Kali temple of Dakshineswar
In the year 1847, the wealthy widow Rani Rasmani prepared to make a pilgrimage to the sacred city of Banaras to express her devotions to the Divine Mother. In those days there were no railway lines between Calcutta and Banaras and it was more comfortable for rich persons to make the journey by boat rather than by road. The convoy of Rani Rasmani consisted of twenty-four boats carrying relatives, servants, and supplies. But the night before the pilgrimage began, the Divine Mother, in the form of the goddess Kali, intervened. Appearing to the Rani in a dream, she said, "There is not need to go to Banaras. Install my statue in a beautiful temple on the banks of the Ganges River and arrange for my worship there. Then I shall manifest myself in the image and accept worship at that place." Profoundly affected by the dream, the Rani immediately looked for and purchased land, and promptly began construction of the temple. The large temple complex, built between 1847 and 1855, had as its centerpiece a shrine of the goddess Kali, and there were also temples dedicated to the deities Shiva and Radha-Krishna. A scholarly, elderly sage was chosen as the head priest and the temple was consecrated in 1855. Within the year the priest died and his responsibilities passed to his younger brother, Ramakrishna, who over the next thirty years would bring great fame to the Dakshineswar temple.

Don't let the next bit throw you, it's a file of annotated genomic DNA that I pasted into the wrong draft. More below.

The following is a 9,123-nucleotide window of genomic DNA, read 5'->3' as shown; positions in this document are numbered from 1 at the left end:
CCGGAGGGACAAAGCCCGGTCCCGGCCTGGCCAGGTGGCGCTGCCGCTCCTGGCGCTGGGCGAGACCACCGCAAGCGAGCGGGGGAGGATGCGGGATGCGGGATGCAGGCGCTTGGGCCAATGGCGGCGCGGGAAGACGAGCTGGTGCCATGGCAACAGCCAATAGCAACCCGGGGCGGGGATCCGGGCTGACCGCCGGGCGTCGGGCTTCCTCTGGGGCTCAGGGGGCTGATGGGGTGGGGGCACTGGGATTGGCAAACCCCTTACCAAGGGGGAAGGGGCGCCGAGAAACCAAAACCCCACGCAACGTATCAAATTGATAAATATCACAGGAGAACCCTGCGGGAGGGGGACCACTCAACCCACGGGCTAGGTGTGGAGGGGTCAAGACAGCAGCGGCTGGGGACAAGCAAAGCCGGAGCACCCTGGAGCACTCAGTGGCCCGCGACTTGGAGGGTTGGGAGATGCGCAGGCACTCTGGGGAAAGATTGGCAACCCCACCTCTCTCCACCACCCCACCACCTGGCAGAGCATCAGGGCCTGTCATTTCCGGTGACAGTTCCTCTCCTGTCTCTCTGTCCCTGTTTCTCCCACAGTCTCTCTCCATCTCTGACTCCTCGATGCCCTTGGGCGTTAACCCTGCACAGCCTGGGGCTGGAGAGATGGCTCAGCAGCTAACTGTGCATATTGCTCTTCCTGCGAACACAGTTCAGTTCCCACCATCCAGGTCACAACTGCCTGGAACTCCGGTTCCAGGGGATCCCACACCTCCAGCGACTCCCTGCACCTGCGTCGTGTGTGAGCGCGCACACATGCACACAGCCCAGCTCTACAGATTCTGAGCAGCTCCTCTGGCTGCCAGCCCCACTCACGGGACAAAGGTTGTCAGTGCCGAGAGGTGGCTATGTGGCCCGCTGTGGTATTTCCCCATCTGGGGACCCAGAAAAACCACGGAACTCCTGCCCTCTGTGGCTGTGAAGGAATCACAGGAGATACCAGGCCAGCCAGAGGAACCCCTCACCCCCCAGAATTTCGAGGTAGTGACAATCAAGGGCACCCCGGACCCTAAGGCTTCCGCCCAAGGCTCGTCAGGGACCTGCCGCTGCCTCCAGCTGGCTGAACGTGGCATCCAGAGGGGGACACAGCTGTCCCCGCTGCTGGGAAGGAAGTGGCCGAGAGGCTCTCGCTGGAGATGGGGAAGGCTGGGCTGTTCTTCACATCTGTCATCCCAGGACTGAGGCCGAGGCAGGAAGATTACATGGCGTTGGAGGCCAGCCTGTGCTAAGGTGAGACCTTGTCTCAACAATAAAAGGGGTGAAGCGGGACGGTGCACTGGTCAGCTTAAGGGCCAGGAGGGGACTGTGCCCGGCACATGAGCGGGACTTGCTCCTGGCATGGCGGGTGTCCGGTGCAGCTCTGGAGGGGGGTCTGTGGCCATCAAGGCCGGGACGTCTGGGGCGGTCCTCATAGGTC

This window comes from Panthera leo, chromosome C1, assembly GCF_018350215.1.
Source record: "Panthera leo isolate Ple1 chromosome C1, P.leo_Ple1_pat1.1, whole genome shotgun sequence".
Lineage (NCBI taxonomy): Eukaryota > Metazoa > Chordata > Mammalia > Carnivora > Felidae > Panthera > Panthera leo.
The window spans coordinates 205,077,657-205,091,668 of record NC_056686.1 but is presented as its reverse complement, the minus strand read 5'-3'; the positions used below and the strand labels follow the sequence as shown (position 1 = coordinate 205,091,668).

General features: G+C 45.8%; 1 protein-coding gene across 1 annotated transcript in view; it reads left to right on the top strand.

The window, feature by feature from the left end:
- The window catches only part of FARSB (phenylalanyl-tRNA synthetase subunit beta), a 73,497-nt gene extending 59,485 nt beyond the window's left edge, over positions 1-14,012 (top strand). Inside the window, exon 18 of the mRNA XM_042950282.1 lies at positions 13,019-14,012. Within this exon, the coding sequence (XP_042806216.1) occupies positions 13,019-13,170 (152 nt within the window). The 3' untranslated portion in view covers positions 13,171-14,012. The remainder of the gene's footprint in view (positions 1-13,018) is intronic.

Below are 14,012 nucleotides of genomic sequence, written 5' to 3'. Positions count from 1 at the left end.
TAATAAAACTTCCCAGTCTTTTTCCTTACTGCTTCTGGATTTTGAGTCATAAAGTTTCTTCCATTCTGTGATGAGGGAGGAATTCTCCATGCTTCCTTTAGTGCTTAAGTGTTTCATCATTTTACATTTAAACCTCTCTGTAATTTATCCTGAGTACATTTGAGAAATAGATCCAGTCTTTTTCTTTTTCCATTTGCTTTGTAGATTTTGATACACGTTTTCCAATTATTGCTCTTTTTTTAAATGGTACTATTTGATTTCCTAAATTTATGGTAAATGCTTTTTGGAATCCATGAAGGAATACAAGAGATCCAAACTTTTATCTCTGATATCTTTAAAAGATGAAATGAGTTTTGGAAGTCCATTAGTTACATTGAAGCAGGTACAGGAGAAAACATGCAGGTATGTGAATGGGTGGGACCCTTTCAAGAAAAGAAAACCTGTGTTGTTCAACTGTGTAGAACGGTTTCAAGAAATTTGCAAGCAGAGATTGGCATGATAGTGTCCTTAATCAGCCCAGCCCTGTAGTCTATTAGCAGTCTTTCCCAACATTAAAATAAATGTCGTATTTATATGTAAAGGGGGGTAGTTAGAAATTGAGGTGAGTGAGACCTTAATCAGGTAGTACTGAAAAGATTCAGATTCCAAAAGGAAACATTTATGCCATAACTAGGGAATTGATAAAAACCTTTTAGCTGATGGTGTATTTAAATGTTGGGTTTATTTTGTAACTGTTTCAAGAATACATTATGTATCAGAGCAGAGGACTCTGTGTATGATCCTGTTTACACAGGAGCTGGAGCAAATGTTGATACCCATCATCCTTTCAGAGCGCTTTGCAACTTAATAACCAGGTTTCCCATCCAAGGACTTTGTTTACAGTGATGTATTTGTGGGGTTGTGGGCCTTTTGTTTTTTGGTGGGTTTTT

Ramakrishna, however, did not serve for long as the temple's head priest. From the first days of his service in the shrine of the goddess Kali, he was filled with a rare form of the love of God known in Hinduism as maha-bhava. Worshipping in front of the statue of Kali, Ramakrishna would be overcome with such ecstatic love for the deity that he would fall to the ground immersed in spiritual trance and lose all consciousness of the external world. These experiences of God-intoxication became so frequent that he was relieved of his duties as temple priest but allowed to continue living within the temple compound. During the next twelve years Ramakrishna would journey ever deeper into this passionate and absolute love of the divine. His practice was to express such intense devotion to particular deities that they would physically manifest to him and then merge into his being. The various forms of god and goddess such as Shiva, Kali, Radha-Krishna, Sita-Rama and Christ appeared to him and his fame as an avatar, or divine incarnation, rapidly spread throughout India. Ramakrishna died in 1886 at the age of fifty yet his life, his intense spiritual practices, and the temple of Kali where many of his ecstatic trances occurred continued to attract pilgrims from all over India and the world. Even though Ramakrishna grew up and lived within the domain of Hinduism, his experience of the divine went far beyond the bounds of that, or any other, religion. Ramakrishna fully realized the infinite and all-inclusive nature of the divine. He was a conduit for divinity into the human world and the presence of that divinity may still be experienced at the Kali temple of Dakshineswar.